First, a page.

The Lillis Business Complex helps the University of Oregon earn high marks for sustainability.
Renowned management expert Peter Drucker once said, "The best way to predict the future is to create it." Applying Drucker's insight requires leading by example. For instance, lessons learned about sustainability are reinforced when those courses take place in an energy-efficient building. Such reinforcement happens every day in the Lillis Business Complex at the Lundquist College of Business, and that is one of the reasons why the recently released College Sustainability Report Card 2008 graded the University of Oregon an "A" in green building.
The report, produced by the Sustainable Endowments Institute, noted that UO received high marks for green building because "campus sustainable development guidelines and a campus environmental policy require adherence to LEED [Leadership in Energy and Environmental Design] Silver certification criteria." The Lillis Business Complex was the first building on the UO campus to receive LEED Silver certification, and it is a major reason the UO adapted the standard for all buildings.
The report also singled out the Lillis Business Complex as one of the greenest business school facilities in the nation. The green elements of the building include one of the largest installed arrays of architectural solar glass, a natural day-lighting system, and use of recycled and natural materials. Those sustainability elements were also integrated throughout the college's Peterson Hall, which recently underwent renovations. The historic hall was completely modernized with a sky-lit staircase, occupancy sensors, natural Marmoleum floors, low-VOC paints, and more. The renovations brought Peterson Hall into compliance with the LEED Silver standard, making it a seamless part of the Lillis Business Complex.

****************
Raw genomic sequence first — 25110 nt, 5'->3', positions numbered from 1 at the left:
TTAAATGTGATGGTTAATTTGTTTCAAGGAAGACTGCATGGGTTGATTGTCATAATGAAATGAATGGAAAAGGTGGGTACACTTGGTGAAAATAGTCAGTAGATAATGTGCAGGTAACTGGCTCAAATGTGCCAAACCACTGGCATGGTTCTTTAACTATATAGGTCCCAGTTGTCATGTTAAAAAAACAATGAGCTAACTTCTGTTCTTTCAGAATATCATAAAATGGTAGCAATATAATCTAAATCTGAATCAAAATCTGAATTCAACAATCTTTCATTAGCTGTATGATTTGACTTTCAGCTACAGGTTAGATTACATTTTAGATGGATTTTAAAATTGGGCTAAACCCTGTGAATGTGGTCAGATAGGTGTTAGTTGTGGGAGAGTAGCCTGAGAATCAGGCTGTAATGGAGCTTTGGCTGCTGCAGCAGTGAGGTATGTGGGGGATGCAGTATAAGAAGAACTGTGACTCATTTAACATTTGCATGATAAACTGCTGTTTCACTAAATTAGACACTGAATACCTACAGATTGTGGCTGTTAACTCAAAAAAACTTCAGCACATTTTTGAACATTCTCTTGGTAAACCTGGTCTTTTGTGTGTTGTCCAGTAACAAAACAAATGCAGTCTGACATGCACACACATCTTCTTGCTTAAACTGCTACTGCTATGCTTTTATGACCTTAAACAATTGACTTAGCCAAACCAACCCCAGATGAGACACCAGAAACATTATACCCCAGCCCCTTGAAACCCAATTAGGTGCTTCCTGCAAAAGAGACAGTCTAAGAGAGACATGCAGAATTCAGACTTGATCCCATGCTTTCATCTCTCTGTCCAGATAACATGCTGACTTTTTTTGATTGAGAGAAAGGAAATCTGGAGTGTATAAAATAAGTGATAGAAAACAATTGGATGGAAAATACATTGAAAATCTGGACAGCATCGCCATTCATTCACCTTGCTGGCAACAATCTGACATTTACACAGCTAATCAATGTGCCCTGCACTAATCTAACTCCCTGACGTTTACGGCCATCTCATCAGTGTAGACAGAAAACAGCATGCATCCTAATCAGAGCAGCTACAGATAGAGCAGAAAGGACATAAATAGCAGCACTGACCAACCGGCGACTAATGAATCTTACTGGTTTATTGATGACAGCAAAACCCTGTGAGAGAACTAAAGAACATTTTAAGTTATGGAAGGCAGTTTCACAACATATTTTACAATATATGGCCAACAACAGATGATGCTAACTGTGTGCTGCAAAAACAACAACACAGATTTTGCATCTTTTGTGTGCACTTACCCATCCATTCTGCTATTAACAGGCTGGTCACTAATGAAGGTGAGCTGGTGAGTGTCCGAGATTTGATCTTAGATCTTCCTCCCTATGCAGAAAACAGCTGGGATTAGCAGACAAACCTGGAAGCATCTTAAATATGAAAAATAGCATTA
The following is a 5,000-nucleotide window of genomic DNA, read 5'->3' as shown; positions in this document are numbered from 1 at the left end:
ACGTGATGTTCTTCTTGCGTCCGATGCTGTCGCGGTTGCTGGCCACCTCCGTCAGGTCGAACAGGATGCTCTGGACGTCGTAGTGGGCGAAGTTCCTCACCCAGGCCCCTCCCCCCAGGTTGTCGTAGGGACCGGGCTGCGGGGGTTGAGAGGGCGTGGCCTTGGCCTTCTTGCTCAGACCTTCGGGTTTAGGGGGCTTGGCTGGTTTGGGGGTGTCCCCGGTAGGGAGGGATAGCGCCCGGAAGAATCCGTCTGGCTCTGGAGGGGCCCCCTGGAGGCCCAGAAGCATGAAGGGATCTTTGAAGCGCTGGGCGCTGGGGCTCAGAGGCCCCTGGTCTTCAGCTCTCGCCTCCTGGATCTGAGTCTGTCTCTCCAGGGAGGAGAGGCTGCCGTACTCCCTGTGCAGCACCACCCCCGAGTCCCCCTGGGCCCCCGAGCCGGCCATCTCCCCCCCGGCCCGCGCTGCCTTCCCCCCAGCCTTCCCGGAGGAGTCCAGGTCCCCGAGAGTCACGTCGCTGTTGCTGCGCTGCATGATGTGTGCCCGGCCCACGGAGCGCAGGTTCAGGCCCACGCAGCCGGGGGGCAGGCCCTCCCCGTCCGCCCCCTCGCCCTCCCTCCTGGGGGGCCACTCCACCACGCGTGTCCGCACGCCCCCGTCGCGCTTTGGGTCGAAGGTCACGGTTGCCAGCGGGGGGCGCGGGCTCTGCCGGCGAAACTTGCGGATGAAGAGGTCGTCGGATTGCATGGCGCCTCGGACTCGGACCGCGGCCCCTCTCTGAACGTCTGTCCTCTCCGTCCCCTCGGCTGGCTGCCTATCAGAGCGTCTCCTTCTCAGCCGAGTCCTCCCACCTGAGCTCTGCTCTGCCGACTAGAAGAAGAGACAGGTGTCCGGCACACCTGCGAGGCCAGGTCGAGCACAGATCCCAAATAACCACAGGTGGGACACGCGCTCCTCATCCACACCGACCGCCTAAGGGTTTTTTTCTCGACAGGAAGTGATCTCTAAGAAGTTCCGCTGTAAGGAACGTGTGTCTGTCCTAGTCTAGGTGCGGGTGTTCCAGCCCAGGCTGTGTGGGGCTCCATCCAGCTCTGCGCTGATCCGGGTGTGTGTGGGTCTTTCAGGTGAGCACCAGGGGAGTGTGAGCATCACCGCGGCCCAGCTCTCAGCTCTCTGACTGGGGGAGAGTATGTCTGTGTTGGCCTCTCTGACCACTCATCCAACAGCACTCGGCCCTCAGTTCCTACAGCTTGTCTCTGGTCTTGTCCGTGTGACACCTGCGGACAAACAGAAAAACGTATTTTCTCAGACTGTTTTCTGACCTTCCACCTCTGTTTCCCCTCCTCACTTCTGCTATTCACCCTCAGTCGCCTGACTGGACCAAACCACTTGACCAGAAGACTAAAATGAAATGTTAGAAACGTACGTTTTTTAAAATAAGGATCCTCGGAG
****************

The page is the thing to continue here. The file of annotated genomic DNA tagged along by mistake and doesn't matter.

The nonprofit Sustainable Endowment Institute is the only independent sustainability evaluator of colleges and universities in North America. The College Sustainability Report Card 2008 assessed more than 200 public and private institutions in eight categories. The University of Oregon received an "A" in five of eight categories, qualifying it as one of only twenty Campus Sustainability Leaders. Only 18 percent of the 200 colleges and universities evaluated received an "A" for green building.